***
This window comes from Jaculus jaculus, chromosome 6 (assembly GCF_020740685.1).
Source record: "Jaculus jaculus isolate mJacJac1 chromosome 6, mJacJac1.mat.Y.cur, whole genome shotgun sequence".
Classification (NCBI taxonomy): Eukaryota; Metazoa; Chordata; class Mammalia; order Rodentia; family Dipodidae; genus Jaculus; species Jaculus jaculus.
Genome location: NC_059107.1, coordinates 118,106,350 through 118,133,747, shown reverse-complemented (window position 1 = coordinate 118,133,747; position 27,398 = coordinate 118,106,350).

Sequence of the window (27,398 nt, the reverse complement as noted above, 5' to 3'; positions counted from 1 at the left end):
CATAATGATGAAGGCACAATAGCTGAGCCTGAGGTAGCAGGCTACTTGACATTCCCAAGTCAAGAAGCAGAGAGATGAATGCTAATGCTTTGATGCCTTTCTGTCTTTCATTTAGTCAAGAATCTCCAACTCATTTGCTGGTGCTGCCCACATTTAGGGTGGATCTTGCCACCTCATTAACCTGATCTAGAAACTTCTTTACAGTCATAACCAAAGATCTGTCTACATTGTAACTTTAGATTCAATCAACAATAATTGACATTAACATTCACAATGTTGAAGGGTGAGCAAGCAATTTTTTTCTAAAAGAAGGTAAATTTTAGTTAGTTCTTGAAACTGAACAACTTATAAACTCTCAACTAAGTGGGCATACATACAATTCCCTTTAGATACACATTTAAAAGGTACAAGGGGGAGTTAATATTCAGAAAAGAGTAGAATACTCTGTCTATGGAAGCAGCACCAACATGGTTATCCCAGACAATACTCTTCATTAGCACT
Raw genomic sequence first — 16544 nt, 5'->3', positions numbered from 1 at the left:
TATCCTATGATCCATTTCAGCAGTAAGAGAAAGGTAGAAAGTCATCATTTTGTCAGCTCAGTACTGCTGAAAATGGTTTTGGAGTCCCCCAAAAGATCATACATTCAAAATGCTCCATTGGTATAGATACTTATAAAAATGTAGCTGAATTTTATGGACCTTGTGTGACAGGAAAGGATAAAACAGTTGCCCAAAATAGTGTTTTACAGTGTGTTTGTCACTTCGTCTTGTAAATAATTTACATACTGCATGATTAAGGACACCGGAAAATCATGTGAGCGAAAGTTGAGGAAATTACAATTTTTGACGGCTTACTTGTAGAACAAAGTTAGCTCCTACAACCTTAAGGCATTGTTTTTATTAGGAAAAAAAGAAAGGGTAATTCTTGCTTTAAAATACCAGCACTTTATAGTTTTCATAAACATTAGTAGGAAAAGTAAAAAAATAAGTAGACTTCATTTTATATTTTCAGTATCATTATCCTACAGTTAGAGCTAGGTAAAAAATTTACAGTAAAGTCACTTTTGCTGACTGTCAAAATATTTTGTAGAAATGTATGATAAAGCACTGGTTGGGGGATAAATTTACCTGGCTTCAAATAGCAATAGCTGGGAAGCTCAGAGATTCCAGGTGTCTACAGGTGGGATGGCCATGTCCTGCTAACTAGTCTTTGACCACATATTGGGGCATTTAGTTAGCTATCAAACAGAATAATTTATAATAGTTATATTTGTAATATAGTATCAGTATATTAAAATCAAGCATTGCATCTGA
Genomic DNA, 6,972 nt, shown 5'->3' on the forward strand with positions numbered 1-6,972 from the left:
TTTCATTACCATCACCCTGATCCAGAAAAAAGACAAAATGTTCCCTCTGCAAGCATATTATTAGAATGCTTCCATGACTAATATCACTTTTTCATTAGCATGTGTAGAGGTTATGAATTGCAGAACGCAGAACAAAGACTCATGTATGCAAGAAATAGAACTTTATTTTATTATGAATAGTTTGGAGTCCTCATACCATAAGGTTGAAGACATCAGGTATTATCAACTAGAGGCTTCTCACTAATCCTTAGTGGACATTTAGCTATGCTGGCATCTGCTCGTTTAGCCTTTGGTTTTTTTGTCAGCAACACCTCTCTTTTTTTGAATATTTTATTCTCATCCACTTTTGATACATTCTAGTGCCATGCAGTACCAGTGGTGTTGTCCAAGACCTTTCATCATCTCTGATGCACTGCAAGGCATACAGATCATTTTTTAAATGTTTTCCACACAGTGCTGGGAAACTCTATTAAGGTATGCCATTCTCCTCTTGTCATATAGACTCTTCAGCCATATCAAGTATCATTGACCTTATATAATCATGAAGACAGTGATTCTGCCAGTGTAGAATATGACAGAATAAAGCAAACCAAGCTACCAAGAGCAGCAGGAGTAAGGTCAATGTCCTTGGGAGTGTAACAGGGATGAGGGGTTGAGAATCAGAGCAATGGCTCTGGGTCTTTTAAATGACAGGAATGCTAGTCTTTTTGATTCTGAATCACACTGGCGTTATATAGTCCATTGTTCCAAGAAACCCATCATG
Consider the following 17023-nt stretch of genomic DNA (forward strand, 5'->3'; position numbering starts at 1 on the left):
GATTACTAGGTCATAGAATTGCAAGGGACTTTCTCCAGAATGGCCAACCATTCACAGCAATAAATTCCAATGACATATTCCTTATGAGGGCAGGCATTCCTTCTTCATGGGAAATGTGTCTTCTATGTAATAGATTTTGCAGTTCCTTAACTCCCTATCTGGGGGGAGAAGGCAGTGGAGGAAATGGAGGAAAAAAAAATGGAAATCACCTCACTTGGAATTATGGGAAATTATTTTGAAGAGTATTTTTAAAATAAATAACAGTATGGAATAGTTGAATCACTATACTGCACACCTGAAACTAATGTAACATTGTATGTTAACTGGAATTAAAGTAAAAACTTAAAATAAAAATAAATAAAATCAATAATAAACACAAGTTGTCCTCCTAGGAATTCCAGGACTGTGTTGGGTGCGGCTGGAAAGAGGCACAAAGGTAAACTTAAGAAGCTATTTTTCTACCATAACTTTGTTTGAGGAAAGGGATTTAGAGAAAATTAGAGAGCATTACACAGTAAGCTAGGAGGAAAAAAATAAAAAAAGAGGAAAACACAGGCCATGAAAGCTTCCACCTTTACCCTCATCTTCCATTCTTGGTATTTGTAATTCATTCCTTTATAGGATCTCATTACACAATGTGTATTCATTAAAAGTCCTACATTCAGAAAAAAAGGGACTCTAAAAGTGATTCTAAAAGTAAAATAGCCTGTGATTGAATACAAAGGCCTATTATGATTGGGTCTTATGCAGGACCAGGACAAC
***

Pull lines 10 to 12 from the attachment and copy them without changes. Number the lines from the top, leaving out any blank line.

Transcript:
TTTCATTACCATCACCCTGATCCAGAAAAAAGACAAAATGTTCCCTCTGCAAGCATATTATTAGAATGCTTCCATGACTAATATCACTTTTTCATTAGCATGTGTAGAGGTTATGAATTGCAGAACGCAGAACAAAGACTCATGTATGCAAGAAATAGAACTTTATTTTATTATGAATAGTTTGGAGTCCTCATACCATAAGGTTGAAGACATCAGGTATTATCAACTAGAGGCTTCTCACTAATCCTTAGTGGACATTTAGCTATGCTGGCATCTGCTCGTTTAGCCTTTGGTTTTTTTGTCAGCAACACCTCTCTTTTTTTGAATATTTTATTCTCATCCACTTTTGATACATTCTAGTGCCATGCAGTACCAGTGGTGTTGTCCAAGACCTTTCATCATCTCTGATGCACTGCAAGGCATACAGATCATTTTTTAAATGTTTTCCACACAGTGCTGGGAAACTCTATTAAGGTATGCCATTCTCCTCTTGTCATATAGACTCTTCAGCCATATCAAGTATCATTGACCTTATATAATCATGAAGACAGTGATTCTGCCAGTGTAGAATATGACAGAATAAAGCAAACCAAGCTACCAAGAGCAGCAGGAGTAAGGTCAATGTCCTTGGGAGTGTAACAGGGATGAGGGGTTGAGAATCAGAGCAATGGCTCTGGGTCTTTTAAATGACAGGAATGCTAGTCTTTTTGATTCTGAATCACACTGGCGTTATATAGTCCATTGTTCCAAGAAACCCATCATG
Consider the following 17023-nt stretch of genomic DNA (forward strand, 5'->3'; position numbering starts at 1 on the left):
GATTACTAGGTCATAGAATTGCAAGGGACTTTCTCCAGAATGGCCAACCATTCACAGCAATAAATTCCAATGACATATTCCTTATGAGGGCAGGCATTCCTTCTTCATGGGAAATGTGTCTTCTATGTAATAGATTTTGCAGTTCCTTAACTCCCTATCTGGGGGGAGAAGGCAGTGGAGGAAATGGAGGAAAAAAAAATGGAAATCACCTCACTTGGAATTATGGGAAATTATTTTGAAGAGTATTTTTAAAATAAATAACAGTATGGAATAGTTGAATCACTATACTGCACACCTGAAACTAATGTAACATTGTATGTTAACTGGAATTAAAGTAAAAACTTAAAATAAAAATAAATAAAATCAATAATAAACACAAGTTGTCCTCCTAGGAATTCCAGGACTGTGTTGGGTGCGGCTGGAAAGAGGCACAAAGGTAAACTTAAGAAGCTATTTTTCTACCATAACTTTGTTTGAGGAAAGGGATTTAGAGAAAATTAGAGAGCATTACACAGTAAGCTAGGAGGAAAAAAATAAAAAAAGAGGAAAACACAGGCCATGAAAGCTTCCACCTTTACCCTCATCTTCCATTCTTGGTATTTGTAATTCATTCCTTTATAGGATCTCATTACACAATGTGTATTCATTAAAAGTCCTACATTCAGAAAAAAAGGGACTCTAAAAGTGATTCTAAAAGTAAAATAGCCTGTGATTGAATACAAAGGCCTATTATGATTGGGTCTTATGCAGGACCAGGACAAC